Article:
This TV series is from a teen book, and so it has (only slightly angsty) teen heroes in the form of Malyen Oretsev (Archie Renaux) and more importantly Alina Starkov (Jessie Mei Li). It has a very evil big-bad, the cause of everything terrible in their world. And it has writing that traverses the range from idiotic to sublime.
Alina and Mal are friends, with a very strong bond having grown up together in an orphanage in the country of Ravka. They're shipped off to the army together, both soldiers - he a tracker, she a cartographer. Until - in the middle of the first episode, we find out that she's a Grisha (a "witch" by another name) and the legendary "Sun Summoner." Which appears to be good, as her country is divided in half by "The Shadow Fold," a large area of perpetual dark that's hard to cross and full of nasty creatures. She's escorted to the highest ranking Grisha in the country, General Kirigan - a descendant of "The Darkling" who created the fold, who aspires to undo the work of his forebear. And "Sun" is what's expected to destroy the Fold.
We also meet The Crows, led by Kaz Brekker (Freddy Carter) who owns a bar - but has a plan to make a million, if he can only kidnap the Sun Summoner. And, not co-incidentally, get revenge on Pekka Rollins, a mob-boss who has done him some unspecified but horrible wrong. Kaz is accompanied by Jesper (Kit Young) who's exceptionally good with guns, and Inej (Amita Suman) who is extremely good with knives and very good at getting in and out of places.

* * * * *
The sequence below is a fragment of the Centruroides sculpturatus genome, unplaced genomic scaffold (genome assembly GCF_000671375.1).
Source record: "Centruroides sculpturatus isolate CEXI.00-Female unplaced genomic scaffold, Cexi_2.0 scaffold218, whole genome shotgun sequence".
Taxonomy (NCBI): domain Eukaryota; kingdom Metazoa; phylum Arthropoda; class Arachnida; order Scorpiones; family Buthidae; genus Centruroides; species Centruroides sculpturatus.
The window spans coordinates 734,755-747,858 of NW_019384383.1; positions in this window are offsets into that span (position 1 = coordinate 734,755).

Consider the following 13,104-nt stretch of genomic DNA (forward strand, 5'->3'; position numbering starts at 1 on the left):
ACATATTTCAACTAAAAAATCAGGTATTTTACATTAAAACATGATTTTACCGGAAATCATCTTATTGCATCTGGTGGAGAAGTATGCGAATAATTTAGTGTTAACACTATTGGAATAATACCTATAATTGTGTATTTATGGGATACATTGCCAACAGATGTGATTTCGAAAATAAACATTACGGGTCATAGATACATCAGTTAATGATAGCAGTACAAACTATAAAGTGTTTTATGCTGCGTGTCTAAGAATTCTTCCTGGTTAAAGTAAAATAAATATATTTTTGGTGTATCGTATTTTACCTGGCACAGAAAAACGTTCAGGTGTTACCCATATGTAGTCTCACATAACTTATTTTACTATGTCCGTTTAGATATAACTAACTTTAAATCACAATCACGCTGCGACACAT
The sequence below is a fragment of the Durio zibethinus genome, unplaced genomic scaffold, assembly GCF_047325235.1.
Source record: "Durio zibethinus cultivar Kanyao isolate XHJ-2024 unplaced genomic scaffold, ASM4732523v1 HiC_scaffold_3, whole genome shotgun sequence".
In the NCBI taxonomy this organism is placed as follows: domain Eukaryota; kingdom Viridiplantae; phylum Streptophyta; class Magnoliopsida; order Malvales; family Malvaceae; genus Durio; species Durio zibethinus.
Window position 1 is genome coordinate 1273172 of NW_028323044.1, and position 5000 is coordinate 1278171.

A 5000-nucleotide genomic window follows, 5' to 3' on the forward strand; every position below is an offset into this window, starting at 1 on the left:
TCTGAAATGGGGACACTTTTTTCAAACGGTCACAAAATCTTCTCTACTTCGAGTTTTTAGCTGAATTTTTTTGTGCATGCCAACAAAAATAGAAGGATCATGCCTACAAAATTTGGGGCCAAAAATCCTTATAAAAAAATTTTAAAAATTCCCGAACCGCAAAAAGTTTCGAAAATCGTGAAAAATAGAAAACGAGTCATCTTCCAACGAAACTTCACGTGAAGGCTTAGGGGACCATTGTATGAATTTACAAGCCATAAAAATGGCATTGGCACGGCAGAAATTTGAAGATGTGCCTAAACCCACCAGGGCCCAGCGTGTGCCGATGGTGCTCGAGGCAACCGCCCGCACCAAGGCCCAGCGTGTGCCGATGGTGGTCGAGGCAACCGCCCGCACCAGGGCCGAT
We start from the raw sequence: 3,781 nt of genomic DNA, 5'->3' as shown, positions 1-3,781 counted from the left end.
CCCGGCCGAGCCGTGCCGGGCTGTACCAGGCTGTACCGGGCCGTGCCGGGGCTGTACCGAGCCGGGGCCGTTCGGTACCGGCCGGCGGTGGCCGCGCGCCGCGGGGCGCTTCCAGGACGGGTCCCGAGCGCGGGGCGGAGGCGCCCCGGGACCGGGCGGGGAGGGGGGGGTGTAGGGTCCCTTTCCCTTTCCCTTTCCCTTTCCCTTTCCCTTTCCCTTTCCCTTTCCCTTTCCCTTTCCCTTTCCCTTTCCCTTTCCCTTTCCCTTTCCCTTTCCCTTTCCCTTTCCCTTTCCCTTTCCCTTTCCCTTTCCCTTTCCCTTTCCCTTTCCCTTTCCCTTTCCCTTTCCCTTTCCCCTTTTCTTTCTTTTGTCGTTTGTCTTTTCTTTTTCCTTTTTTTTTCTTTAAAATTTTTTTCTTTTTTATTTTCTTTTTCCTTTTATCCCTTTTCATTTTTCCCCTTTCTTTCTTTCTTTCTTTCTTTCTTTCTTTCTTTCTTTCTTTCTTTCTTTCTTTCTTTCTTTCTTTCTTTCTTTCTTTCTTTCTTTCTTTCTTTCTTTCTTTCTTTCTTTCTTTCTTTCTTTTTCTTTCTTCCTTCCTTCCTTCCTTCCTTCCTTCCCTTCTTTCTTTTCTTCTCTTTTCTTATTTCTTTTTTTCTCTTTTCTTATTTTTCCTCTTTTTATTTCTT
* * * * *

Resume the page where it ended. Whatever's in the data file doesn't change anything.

An example of the brilliant writing: at one point, Alina is trying to escape a castle, and she crawls into a trunk attached to a carriage. That just happens to be the very carriage belonging to the people who are looking for her. This sounds at first like exactly the kind of staggeringly improbable happenstance that puts me off many stories. But in this case, there was only one carriage because of what was going on, it was the one that had to be there and it was the one she had to get into. It was blind luck ... but it wasn't improbable - in fact, it almost had to happen.
Another nice feature is the political and social complexity: there are several countries in the immediate area, with different cultures and traditions. There's discrimination, based on race (notably, Alina is part "Shu," and thus despised by many) and abilities (Grisha are feared everywhere, and loathed as heretics in most countries except Ravka where they've become tools of the army). A lot of stories feel like the creators were so focused on their main character that they never thought about the world around their characters except as to how it could make their story work. But this world (which the fans apparently call "The Grishaverse") is extensive, complex, and seems to be well thought out.
But some of the writing gets very sloppy at times: among others, the overused you-think-he's-dead-but-he's-not crops up at the end of the season.
Despite some stumbles, the charming characters and the often good writing make this an enjoyable show to watch.